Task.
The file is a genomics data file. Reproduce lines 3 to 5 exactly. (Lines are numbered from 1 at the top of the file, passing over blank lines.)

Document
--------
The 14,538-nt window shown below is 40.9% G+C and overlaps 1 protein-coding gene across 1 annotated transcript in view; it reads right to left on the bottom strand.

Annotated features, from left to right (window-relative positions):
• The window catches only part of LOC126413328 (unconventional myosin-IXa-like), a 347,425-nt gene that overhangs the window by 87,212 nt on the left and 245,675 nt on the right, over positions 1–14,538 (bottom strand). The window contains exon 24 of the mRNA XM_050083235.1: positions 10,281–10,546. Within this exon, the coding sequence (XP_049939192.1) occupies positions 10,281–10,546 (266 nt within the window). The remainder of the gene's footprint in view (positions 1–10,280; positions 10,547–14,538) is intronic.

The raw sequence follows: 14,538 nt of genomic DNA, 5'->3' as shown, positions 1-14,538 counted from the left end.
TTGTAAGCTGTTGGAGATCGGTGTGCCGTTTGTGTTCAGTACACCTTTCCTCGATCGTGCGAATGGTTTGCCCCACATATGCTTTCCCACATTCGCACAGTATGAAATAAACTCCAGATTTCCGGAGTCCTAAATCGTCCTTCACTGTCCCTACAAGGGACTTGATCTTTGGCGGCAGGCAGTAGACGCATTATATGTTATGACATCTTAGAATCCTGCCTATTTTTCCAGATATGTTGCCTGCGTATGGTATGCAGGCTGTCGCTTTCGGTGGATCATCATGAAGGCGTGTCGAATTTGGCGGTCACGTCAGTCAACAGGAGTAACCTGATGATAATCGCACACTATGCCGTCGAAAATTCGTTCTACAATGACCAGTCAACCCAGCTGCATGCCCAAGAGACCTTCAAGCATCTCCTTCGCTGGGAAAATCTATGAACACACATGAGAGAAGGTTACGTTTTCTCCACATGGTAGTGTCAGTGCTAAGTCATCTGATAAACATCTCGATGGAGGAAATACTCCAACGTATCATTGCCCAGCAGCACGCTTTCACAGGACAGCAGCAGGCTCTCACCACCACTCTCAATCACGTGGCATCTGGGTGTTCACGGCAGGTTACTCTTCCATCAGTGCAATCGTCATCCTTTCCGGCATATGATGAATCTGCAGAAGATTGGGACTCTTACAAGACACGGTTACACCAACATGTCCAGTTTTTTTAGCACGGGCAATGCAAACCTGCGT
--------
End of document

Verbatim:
• The window catches only part of LOC126413328 (unconventional myosin-IXa-like), a 347,425-nt gene that overhangs the window by 87,212 nt on the left and 245,675 nt on the right, over positions 1–14,538 (bottom strand). The window contains exon 24 of the mRNA XM_050083235.1: positions 10,281–10,546. Within this exon, the coding sequence (XP_049939192.1) occupies positions 10,281–10,546 (266 nt within the window). The remainder of the gene's footprint in view (positions 1–10,280; positions 10,547–14,538) is intronic.

The raw sequence follows: 14,538 nt of genomic DNA, 5'->3' as shown, positions 1-14,538 counted from the left end.
TTGTAAGCTGTTGGAGATCGGTGTGCCGTTTGTGTTCAGTACACCTTTCCTCGATCGTGCGAATGGTTTGCCCCACATATGCTTTCCCACATTCGCACAGTATGAAATAAACTCCAGATTTCCGGAGTCCTAAATCGTCCTTCACTGTCCCTACAAGGGACTTGATCTTTGGCGGCAGGCAGTAGACGCATTATATGTTATGACATCTTAGAATCCTGCCTATTTTTCCAGATATGTTGCCTGCGTATGGTATGCAGGCTGTCGCTTTCGGTGGATCATCATGAAGGCGTGTCGAATTTGGCGGTCACGTCAGTCAACAGGAGTAACCTGATGATAATCGCACACTATGCCGTCGAAAATTCGTTCTACAATGACCAGTCAACCCAGCTGCATGCCCAAGAGACCTTCAAGCATCTCCTTCGCTGGGAAAATCTATGAACACACATGAGAGAAGGTTACGTTTTCTCCACATGGTAGTGTCAGTGCTAAGTCATCTGATAAACATCTCGATGGAGGAAATACTCCAACGTATCATTGCCCAGCAGCACGCTTTCACAGGACAGCAGCAGGCTCTCACCACCACTCTCAATCACGTGGCATCTGGGTGTTCACGGCAGGTTACTCTTCCATCAGTGCAATCGTCATCCTTTCCGGCATATGATGAATCTGCAGAAGATTGGGACTCTTACAAGACACGGTTACACCAACATGTCCAGTTTTTTTAGCACGGGCAATGCAAACCTGCGT